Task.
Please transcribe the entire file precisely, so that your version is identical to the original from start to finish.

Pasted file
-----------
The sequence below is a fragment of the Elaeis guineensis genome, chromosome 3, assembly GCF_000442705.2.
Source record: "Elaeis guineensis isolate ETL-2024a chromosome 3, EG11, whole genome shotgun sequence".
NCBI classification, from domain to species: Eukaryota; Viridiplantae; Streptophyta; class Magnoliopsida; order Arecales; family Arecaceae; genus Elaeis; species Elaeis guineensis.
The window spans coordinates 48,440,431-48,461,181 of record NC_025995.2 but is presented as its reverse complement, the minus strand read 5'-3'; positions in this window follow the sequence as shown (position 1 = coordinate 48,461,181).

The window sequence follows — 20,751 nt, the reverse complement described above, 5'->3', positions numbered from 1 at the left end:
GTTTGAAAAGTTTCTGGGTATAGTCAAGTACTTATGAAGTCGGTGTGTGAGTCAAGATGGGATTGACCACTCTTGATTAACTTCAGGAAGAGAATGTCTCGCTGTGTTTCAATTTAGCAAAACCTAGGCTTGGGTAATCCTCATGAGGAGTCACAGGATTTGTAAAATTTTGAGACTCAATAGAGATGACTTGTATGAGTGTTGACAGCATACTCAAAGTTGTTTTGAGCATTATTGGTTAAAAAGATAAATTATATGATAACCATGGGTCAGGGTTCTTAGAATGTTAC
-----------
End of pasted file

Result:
The sequence below is a fragment of the Elaeis guineensis genome, chromosome 3, assembly GCF_000442705.2.
Source record: "Elaeis guineensis isolate ETL-2024a chromosome 3, EG11, whole genome shotgun sequence".
NCBI classification, from domain to species: Eukaryota; Viridiplantae; Streptophyta; class Magnoliopsida; order Arecales; family Arecaceae; genus Elaeis; species Elaeis guineensis.
The window spans coordinates 48,440,431-48,461,181 of record NC_025995.2 but is presented as its reverse complement, the minus strand read 5'-3'; positions in this window follow the sequence as shown (position 1 = coordinate 48,461,181).

The window sequence follows — 20,751 nt, the reverse complement described above, 5'->3', positions numbered from 1 at the left end:
GTTTGAAAAGTTTCTGGGTATAGTCAAGTACTTATGAAGTCGGTGTGTGAGTCAAGATGGGATTGACCACTCTTGATTAACTTCAGGAAGAGAATGTCTCGCTGTGTTTCAATTTAGCAAAACCTAGGCTTGGGTAATCCTCATGAGGAGTCACAGGATTTGTAAAATTTTGAGACTCAATAGAGATGACTTGTATGAGTGTTGACAGCATACTCAAAGTTGTTTTGAGCATTATTGGTTAAAAAGATAAATTATATGATAACCATGGGTCAGGGTTCTTAGAATGTTAC